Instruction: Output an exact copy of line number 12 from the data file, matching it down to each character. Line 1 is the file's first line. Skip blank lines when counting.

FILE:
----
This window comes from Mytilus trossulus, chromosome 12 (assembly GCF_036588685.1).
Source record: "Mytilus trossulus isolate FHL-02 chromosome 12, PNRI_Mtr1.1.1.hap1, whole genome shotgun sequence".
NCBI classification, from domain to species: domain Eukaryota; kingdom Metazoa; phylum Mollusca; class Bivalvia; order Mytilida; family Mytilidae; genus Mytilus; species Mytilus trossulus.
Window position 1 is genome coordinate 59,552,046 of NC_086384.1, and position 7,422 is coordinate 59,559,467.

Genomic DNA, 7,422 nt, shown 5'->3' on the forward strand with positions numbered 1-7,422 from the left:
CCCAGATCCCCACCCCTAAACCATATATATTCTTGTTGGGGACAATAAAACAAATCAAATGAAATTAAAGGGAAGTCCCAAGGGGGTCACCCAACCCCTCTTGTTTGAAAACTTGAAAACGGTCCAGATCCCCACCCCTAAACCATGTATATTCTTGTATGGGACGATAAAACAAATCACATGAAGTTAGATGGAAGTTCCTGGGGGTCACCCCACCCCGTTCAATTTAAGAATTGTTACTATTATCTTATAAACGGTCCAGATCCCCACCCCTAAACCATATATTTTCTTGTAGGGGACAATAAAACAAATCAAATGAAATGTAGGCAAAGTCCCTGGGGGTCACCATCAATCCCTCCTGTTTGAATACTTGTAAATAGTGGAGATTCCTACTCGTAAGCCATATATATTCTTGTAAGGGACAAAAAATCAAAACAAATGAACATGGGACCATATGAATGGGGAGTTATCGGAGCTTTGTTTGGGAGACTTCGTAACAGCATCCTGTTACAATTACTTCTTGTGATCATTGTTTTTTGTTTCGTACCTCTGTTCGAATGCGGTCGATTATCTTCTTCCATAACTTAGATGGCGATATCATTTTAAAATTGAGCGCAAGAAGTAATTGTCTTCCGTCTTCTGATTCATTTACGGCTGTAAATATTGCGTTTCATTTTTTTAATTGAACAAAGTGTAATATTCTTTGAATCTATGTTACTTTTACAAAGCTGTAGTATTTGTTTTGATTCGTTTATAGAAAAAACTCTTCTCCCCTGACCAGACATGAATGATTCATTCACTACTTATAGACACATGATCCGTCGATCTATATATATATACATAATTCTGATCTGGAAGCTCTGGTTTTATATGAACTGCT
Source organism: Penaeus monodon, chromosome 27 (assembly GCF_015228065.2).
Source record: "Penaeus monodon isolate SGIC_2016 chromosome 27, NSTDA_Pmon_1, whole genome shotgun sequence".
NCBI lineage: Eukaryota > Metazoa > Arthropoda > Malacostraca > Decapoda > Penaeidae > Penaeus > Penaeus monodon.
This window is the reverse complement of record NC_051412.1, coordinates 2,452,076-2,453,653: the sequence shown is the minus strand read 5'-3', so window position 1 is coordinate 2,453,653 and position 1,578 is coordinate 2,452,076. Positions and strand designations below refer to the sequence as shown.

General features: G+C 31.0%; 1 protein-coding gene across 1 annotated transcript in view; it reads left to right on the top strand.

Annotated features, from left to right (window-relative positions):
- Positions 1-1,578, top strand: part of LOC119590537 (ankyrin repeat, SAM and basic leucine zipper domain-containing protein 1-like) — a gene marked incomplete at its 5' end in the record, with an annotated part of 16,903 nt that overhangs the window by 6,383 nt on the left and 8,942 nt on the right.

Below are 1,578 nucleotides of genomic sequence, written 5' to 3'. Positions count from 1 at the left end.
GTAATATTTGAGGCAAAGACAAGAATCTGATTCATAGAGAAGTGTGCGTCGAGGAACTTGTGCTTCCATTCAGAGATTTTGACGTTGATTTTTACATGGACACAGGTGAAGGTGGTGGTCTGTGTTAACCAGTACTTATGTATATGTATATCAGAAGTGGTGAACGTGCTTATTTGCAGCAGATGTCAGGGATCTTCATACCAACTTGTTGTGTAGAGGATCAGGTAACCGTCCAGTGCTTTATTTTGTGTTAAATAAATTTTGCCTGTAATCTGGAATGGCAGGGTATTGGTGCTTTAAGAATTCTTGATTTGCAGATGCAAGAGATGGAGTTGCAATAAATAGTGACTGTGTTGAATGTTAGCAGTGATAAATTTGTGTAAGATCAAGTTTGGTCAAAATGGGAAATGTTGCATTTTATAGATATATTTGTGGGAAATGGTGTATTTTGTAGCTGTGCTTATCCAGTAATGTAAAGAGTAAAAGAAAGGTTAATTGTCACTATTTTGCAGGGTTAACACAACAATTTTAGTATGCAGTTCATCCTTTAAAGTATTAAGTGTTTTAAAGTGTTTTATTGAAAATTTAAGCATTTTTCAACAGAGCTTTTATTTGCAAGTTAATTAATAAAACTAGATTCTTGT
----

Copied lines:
Annotated features, from left to right (window-relative positions):